Update: It turns out you can get a Samsung HomeSync in the US... if you live in the greater Chicago area. AT&T is selling the devices at its flagship store on Michigan Avenue, and only at this store. We called up the location for information about pricing and availability, here's what we were told: the HomeSync is $299 (no contracts or anything), is currently in stock at that location, and you do not have to be an AT&T customer to purchase one.
If you missed out on Woot.com's Sony Internet Player deal last week, Best Buy's Deal of the Day has something that will make you smile. The NSZ-GS7 is again on sale for 50% off, bringing the price down to a more affordable $99.99. And unlike the Woot.com deal, this one comes with free shipping. Just take action before today is over - you wouldn't want to miss out on this deal a second time.
If you've been meaning to get into the Google TV game and want to do it on the cheap, consider this your chance. The Sony Internet Player is Woot.com's deal of the day, selling for just $99.99, half off of its original retail price. As always, Woot primary sales are valid for one day or until the stock runs out. Standard shipping is just five bucks.
Sony has released three different stand-alone Google TV units, and this one is the second: the NSZ-GS7, first sold in 2012.
If you know the name of the app you'd like to download... press one. If you're still using Google TV... press two. [Beep] Yes, that venerable service, Moviefone has been ported to Google TV. Why Google TV? Because it was there, and Moviefone has long since evolved beyond the phone line.
The Google TV version has a different UI than the regular Android app cousin, but that makes sense.
Chromecast may perhaps be the evolution of the Nexus Q, but it's not a replacement for Google TV. True to form, the company believes that the two products do not compete with one another and can co-exist comfortably side by side. This should come as no surprise from the folks that brought us both Chrome OS and Android, two operating systems that just aren't going to merge regardless of how loudly some people cry.
Here's a nice nugget of new for Google TV fans - we know you're out there. There have been rumors of an update to Sony's stylish NSZ-GS7 model (more colloquially known as the "Internet Player") for some time, and now they've made it official via the company blog. The NSZ-GS8 will be available for $199 starting in July, the online Sony store and the usual retail suspects. For the moment, Sony is selling the older model with a $30 discount, bringing it down to $169.99.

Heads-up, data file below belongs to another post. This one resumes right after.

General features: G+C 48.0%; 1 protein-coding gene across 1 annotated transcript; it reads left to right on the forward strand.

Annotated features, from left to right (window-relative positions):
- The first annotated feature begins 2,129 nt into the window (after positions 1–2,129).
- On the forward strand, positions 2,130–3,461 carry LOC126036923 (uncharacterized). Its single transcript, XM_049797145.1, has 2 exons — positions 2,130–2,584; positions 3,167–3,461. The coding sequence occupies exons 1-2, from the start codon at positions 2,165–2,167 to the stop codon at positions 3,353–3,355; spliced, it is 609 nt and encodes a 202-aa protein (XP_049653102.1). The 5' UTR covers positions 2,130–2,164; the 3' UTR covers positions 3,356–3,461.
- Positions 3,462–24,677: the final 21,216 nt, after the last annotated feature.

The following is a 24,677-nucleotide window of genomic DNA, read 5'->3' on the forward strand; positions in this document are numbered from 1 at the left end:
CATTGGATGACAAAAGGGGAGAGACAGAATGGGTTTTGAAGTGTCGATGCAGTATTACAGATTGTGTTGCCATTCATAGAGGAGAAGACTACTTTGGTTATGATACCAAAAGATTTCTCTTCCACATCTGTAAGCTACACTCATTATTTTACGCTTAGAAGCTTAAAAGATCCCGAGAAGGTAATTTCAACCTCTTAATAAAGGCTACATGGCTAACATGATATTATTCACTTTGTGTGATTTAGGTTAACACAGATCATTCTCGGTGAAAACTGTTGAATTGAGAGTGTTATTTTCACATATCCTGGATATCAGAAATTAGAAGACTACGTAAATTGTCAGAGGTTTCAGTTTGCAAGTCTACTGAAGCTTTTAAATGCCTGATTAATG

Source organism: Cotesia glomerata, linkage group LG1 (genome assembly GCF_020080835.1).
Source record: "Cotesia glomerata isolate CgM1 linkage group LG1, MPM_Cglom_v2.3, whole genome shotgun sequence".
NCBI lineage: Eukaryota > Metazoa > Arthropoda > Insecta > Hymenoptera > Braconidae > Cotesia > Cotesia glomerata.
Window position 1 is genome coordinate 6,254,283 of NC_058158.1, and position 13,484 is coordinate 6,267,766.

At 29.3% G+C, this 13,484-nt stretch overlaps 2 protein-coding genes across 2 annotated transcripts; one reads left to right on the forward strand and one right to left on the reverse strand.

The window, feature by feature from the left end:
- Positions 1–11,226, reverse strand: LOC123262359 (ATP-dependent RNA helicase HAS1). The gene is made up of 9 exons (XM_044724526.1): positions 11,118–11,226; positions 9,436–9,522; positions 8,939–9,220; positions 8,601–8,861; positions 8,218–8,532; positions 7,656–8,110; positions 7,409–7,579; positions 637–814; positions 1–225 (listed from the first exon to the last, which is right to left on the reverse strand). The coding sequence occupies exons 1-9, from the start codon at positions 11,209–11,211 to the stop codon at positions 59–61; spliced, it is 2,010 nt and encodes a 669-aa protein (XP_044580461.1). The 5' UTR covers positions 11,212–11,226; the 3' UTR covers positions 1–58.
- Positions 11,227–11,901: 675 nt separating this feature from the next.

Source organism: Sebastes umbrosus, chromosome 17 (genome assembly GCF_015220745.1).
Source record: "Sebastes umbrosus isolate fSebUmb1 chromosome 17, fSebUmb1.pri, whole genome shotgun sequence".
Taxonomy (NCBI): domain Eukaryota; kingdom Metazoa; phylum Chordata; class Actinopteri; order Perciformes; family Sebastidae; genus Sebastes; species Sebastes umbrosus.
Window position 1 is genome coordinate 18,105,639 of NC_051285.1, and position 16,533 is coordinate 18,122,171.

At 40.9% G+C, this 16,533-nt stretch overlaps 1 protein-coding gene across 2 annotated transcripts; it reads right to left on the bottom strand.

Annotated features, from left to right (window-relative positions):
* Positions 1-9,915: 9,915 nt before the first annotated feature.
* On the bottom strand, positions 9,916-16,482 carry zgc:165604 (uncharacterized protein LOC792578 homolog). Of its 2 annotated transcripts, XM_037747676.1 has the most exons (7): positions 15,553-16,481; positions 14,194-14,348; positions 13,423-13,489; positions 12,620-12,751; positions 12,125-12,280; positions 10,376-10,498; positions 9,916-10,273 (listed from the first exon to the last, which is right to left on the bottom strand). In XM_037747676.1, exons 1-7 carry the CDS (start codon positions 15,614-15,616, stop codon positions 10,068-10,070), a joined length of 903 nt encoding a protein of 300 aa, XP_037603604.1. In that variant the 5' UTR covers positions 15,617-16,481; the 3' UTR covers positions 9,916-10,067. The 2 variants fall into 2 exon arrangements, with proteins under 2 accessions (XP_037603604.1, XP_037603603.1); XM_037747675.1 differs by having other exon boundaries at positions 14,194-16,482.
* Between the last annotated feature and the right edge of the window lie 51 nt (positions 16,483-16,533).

Who's excited for Redbox Instant Streaming? ...Anyone? Though the digital streaming arm of the popular DVD rental service is noticeably behind, well, everyone, customers who've paid their money can now stream movies directly to their Google TV units, thanks to the new app. Redbox Instant is available for download now. By the way, don't be misled by that "by Verizon" tag on the app title - you don't need to be a Verizon Wireless or Verizon FiOS subscriber to use the app.
The fine folks at GTVHacker dropped us a line to say that their new Asus Cube root solution is now available as a free download in the Google Play Store. The cleverly-titled CubeRoot takes advantage of a Unix NFS mounting exploit to install the SuperSU application and grant Cube owners root privileges, sure to be much appreciated by Google TV power users excited for Asus' new hardware. You can pick up the root application from the Play Store widget below, or download it directly from GTVHacker's website.
Normally we're a bit wary of reporting on the certification filings that go through the Federal Communications Commission, because frankly, they don't often mean anything. But an entry spotted by the fine folks at TabletGuide.nl caught our attention purely on its geeky merit. There's very little information available about the "H840 DEVICE" - it's made (or at least submitted) by Google, it's listed as a Digital Transmission System and "functions as a media player," it has a WiFi connection, and it runs on AC power.
Google TV is the project no one in Mountain View likes to talk about. It was announced with much fanfare, but the platform has languished on an ancient version of Android 3.2 Honeycomb for far too long. Well, Google didn't see fit to mention it at the keynote, but Google TV is getting a fresh coat of paint with an Android 4.2.2 update.
The update should appear on compatible Google TV devices in the next few months and bring new core functionality and support for newer builds of Google Chrome.